Clean Energy Fuels Earnings: What to Expect Thursday

Investors worry that the company won't sustain a competitive advantage. What's next for the up-and-coming nat-gas fueling specialist?

Feb 26, 2014 at 2:30PM

Clean Energy Fuels (NASDAQ:CLNE) will release its quarterly report on Thursday, and investors have become increasingly worried about the prospects for the company's network of natural-gas refueling stations. Potential competition from TravelCenters of America and Royal Dutch Shell (NYSE:RDS-A) could give Clean Energy's Natural Gas Highway less of a grip over the industry. But potentially more importantly, the huge gains in natural-gas prices that have showed up in shares of the gas-price-tracking United States Natural Gas (NYSEMKT:UNG) ETF raise questions about whether converting to this fuel is worth the cost.

Clean Energy Fuels has long sought to capture the potential from companies looking at cheap and plentiful natural gas as a mainstream commercial fueling source. As diesel prices soared and natural gas prices plummeted, the huge cost savings from the latter fuel made projects like building a nat-gas fueling network look extremely lucrative. Now, Clean Energy Fuels has to establish its superiority even as the economics of conversion are getting a bit less attractive -- at least in the short run. Let's take an early look at what's been happening with Clean Energy Fuels over the past quarter and what we're likely to see in its report.

Clne
Source: Clean Energy Fuels.

Stats on Clean Energy Fuels

Analyst EPS Estimate

($0.20)

Year-Ago EPS

($0.23)

Revenue Estimate

$92.59 million

Change From Year-Ago Revenue

(6.5%)

Earnings Beats in Past 4 Quarters

3

Source: Yahoo! Finance.

What's next for Clean Energy Fuels earnings?
Analysts have become less enthusiastic about Clean Energy Fuels earnings in recent months, keeping their fourth-quarter estimates steady but widening their loss projection for full-year 2014 by $0.07 per share. The stock has performed badly, falling more than 20% since mid-November.

Clean Energy's third-quarter results showed the extensive changes going on at the company lately. Although overall revenue declined, sales in its core refueling business actually grew, reflecting the company's 2013 sale of its BAF subsidiary to partner Westport Innovations (NASDAQ:WPRT). Even though the high cost of building out the network has weighed on earnings, Clean Energy's overall losses have narrowed, pointing to increased use of existing locations in a 17% jump in gallons sold for the quarter. Strong margins from fuel sales were also helpful, even though the company projected that those margins could drop back down in the fourth quarter.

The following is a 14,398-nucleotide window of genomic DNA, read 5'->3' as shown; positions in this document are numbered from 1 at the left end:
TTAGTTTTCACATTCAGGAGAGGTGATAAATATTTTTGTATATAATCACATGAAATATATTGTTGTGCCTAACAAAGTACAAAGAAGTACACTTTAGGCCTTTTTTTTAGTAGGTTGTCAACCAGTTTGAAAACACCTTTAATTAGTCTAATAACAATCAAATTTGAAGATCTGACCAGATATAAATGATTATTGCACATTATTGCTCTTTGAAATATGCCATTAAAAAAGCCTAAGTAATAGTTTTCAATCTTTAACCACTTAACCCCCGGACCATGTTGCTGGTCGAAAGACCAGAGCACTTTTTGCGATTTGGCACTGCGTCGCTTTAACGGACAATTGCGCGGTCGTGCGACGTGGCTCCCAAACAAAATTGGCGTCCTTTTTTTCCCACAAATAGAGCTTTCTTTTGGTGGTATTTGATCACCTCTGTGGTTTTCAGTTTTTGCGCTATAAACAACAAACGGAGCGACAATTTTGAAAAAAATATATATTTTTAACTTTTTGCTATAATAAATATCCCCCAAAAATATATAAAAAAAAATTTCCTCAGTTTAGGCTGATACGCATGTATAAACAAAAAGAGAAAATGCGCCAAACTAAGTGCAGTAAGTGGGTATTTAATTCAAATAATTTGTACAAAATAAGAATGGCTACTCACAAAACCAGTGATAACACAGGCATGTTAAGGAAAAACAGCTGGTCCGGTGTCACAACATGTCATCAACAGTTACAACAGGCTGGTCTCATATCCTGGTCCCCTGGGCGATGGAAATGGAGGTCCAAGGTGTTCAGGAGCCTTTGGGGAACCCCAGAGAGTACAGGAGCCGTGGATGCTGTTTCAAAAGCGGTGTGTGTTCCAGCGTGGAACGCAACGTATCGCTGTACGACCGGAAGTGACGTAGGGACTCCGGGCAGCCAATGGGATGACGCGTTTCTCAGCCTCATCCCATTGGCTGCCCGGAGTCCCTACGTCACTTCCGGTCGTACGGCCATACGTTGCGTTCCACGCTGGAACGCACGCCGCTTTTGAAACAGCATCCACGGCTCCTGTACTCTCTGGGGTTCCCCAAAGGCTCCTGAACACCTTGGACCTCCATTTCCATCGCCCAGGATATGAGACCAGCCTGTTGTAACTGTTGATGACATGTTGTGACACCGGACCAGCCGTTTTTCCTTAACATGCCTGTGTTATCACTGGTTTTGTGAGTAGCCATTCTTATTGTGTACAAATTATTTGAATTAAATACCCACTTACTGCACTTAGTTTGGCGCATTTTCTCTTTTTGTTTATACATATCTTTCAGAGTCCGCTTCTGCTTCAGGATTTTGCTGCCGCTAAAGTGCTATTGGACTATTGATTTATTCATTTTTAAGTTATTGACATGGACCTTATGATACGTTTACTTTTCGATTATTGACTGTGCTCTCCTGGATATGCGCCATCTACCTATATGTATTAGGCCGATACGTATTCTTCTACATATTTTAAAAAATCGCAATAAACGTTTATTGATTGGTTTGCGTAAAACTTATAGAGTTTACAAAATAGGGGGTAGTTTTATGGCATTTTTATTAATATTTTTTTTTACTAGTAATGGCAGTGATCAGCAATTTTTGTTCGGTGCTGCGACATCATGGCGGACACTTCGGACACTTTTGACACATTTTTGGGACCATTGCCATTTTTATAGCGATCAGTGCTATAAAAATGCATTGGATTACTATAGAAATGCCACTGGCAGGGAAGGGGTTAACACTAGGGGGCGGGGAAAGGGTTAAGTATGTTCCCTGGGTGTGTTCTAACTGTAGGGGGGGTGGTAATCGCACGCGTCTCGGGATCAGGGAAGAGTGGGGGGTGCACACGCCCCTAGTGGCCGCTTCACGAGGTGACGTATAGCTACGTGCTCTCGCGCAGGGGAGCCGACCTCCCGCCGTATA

But Clean Energy isn't just benefiting from its own proprietary network. The company made a deal with UPS (NYSE:UPS) to supply natural gas to the transportation giant's private fueling stations in Texas. These type of deals show the potential of Clean Energy's infrastructure know-how for customized applications, as well as in its own network.

Unfortunately, rising natural-gas prices have been bad news for Clean Energy Fuels, Westport Innovations, and other companies seeking to promote natural gas as an alternative to oil-based fuels. With the long winter, nat-gas prices have shot upward, and higher-than-usual drawdowns in inventories could keep prices high for months to come. That in turn will reduce the benefits of commercial fleet conversion, capping growth for Clean Energy's fuel sales.

The biggest hit to Clean Energy Fuels stock came earlier this month, when skeptics challenged the company's emphasis on liquefied natural gas and argued that new compressed-natural-gas technology could prove superior to LNG. Clean Energy Fuels responded by challenging assertions that CNG-based solutions could work efficiently and practically for typical refueling needs. Moreover, with substantial CNG operations of its own, Clean Energy Fuels CEO Andrew Littlefair believes the company can adapt no matter which form of fuel is best for a particular use.

In the Clean Energy Fuels earnings report, watch to see how the company moves forward with some of its more ambitious projects, including early efforts to build LNG terminals so that cargo ships can use the fuel for propulsion. With so many different potential uses for natural gas, Clean Energy Fuels has plenty of avenues for growth as long as the fuel remains economically viable as an alternative to conventional fuels.

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Dan Caplinger has no position in any stocks mentioned. The Motley Fool recommends Clean Energy Fuels, United Parcel Service, and Westport Innovations. The Motley Fool owns shares of Westport Innovations. Try any of our Foolish newsletter services free for 30 days. We Fools may not all hold the same opinions, but we all believe that considering a diverse range of insights makes us better investors. The Motley Fool has a disclosure policy.

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